Here in the Minneapolis area, we see a lot of homes with real wood siding. And while we understand the appeal of natural materials, genuine wood siding has its drawbacks. One of the downsides to this siding material is the potential for water damage. (It's one of the reasons we recommend other wood-look siding materials such as our seamless steel siding) to our Twin Cities customers. Obviously our weather creates a number of issues with moisture on home exteriors, especially those that have real wood siding. But there are related factors you may have not considered.
These Things Could Be Causing Water Damage to Your Wood Siding
- Do you have an irrigation or automatic watering system? It may be producing spray or splash against your home. Turn your system on and walk around your house, making note of any heads that are directing water against the house. Broken sprinkler heads as well as a too-high water force setting may also do this. Replace broken heads, reposition sprinklers, and adjust spray patterns to eliminate watering your home instead of your grass. By the way, even manual sprinklers via garden hose can do this. Make sure when you're turning on your sprinkler you observe its pattern throughout the cycle. And keep in mind if you've got watering going on during a windy day, the wind could redirect the water as well.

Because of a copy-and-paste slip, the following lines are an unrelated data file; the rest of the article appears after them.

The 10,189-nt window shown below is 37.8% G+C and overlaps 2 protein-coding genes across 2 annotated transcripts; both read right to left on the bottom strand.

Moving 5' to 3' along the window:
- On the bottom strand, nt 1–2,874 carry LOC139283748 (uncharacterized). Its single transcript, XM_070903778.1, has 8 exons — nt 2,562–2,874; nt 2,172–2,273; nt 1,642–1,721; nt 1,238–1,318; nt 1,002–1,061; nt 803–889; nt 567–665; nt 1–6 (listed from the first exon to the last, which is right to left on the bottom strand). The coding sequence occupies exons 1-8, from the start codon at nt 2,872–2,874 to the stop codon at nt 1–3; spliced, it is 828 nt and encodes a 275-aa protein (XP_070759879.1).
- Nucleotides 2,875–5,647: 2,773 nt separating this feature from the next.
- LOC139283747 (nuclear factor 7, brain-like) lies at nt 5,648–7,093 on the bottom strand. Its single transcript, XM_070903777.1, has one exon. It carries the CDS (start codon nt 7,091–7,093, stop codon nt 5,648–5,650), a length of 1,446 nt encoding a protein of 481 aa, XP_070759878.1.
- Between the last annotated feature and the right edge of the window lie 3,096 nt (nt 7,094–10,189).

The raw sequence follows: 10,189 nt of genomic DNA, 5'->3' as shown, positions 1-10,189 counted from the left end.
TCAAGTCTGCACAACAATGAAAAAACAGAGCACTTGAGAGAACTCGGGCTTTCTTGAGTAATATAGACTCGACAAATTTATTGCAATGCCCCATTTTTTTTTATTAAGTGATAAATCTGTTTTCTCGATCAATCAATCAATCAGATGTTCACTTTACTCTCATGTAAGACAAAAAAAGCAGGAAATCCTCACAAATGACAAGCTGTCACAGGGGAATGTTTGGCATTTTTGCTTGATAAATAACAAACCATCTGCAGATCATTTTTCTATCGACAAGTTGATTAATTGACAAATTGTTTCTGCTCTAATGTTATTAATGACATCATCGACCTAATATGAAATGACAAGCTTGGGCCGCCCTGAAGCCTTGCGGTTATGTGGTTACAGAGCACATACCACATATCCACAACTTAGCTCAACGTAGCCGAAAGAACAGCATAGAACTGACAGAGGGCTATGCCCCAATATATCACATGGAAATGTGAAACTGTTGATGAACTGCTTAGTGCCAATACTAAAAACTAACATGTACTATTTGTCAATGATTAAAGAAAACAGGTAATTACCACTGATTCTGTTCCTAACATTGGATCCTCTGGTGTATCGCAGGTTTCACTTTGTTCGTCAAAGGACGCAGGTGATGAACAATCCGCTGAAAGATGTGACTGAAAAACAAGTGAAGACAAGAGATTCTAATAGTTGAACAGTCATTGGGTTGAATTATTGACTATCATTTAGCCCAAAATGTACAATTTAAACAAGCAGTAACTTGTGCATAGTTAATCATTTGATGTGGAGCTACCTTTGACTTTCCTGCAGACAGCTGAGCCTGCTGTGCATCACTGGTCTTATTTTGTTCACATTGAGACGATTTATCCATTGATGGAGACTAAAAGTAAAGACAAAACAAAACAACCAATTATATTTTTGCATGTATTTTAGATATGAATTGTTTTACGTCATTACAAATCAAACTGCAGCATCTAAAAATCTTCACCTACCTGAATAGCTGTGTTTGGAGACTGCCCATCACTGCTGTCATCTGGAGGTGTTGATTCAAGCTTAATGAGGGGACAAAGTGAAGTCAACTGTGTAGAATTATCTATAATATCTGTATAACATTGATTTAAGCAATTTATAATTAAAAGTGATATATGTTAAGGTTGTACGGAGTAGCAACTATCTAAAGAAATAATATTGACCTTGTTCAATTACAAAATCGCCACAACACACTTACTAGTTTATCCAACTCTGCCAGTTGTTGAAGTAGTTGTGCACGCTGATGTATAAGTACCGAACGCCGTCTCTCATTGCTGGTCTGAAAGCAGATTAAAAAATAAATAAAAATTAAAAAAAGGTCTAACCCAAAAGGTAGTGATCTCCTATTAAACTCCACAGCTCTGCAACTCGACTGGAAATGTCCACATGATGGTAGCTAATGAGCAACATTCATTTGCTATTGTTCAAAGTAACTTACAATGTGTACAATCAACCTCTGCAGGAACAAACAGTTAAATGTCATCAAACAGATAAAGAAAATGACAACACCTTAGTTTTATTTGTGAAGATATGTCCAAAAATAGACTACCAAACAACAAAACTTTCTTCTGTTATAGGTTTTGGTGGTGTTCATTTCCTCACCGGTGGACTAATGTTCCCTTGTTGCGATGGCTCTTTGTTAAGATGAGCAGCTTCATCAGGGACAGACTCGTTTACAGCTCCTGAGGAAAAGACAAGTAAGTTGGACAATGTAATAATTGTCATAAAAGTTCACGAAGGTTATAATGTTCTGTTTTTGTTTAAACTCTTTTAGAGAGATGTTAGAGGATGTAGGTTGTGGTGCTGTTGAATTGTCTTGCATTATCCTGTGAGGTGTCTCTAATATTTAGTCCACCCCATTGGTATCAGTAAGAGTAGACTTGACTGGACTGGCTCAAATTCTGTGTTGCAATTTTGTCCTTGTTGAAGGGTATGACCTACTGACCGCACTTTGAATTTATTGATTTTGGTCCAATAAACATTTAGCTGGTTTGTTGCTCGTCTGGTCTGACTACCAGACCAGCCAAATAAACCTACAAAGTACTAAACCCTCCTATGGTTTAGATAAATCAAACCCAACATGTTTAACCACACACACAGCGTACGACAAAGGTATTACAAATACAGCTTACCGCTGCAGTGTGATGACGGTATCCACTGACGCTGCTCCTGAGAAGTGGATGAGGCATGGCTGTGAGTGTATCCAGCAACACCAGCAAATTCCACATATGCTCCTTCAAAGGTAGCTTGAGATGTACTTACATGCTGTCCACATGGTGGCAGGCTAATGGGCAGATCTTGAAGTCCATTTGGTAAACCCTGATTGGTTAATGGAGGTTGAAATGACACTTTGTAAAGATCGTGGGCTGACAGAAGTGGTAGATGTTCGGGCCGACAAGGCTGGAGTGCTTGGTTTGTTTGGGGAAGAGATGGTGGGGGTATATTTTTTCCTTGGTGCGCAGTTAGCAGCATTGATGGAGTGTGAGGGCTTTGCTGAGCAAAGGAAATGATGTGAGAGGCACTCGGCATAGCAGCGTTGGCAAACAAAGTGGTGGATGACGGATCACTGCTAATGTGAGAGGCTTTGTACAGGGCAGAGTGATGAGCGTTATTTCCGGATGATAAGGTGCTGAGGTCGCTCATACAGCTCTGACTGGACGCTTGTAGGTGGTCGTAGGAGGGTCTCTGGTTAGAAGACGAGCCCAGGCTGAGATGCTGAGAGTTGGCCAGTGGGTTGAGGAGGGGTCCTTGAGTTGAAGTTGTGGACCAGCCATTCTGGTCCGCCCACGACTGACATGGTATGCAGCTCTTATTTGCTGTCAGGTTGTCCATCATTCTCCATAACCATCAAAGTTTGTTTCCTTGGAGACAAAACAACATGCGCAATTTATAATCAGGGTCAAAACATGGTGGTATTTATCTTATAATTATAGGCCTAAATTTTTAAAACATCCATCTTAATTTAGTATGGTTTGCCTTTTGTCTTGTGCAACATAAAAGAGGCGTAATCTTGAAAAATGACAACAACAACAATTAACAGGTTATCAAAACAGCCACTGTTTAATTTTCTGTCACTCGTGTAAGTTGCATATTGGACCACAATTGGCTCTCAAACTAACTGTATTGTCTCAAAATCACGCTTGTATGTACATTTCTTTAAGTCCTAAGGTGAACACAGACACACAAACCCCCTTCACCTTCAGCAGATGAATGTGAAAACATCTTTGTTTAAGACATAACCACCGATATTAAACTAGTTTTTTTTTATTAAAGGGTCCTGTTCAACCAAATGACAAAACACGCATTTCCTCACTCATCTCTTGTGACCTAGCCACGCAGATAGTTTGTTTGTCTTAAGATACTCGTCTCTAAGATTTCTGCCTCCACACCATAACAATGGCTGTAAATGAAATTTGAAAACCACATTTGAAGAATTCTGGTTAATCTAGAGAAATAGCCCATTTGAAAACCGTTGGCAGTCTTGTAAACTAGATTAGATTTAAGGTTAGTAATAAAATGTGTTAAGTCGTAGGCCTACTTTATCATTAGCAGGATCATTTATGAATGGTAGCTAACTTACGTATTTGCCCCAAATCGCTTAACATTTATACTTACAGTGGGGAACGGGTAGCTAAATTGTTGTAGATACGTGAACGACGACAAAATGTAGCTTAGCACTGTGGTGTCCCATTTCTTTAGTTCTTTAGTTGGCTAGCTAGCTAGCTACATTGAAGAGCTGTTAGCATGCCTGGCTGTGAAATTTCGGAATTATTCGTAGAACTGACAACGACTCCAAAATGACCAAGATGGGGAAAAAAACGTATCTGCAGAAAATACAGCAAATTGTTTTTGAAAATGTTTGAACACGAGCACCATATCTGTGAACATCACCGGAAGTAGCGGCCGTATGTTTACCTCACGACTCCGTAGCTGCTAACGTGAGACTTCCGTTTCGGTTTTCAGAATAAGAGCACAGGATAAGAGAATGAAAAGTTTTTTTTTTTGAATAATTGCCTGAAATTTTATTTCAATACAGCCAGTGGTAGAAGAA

- Are your overhangs and gutter system sufficient? Some older homes in our area have minimal overhangs (or worse, none at all). Overhangs need to extend out enough to protect the siding by directing water away from the house instead of straight down its walls. If your overhangs are deep, the problem could be with your gutters. If your rain-handling system isn't able to handle heavy rains, you may be getting overflow that cascades down the walls instead of to the downspout and away from the house. Or your gutters might be sagging or leaking. In any case, it may be a good idea to have your rain-handling system inspected. We install a seamless steel gutter system that has oversized downspouts that have enlarged openings - big enough to handle our heavy rains.
- The problem could be with how the land around the foundation is graded, as well as the soil drainage. You want enough of a slope away from the foundation so that the water is directed away rather than pooling up. That can result in damaging up-splash. The problem could also be with any mulch or whatever surrounds the foundation. Areas where sidewalks run close to the house can create an area where rain can splash back up. Soil and grass absorb water better than rocks or concrete. Even wood chips are a better mulch solution next to your foundation than crushed rock.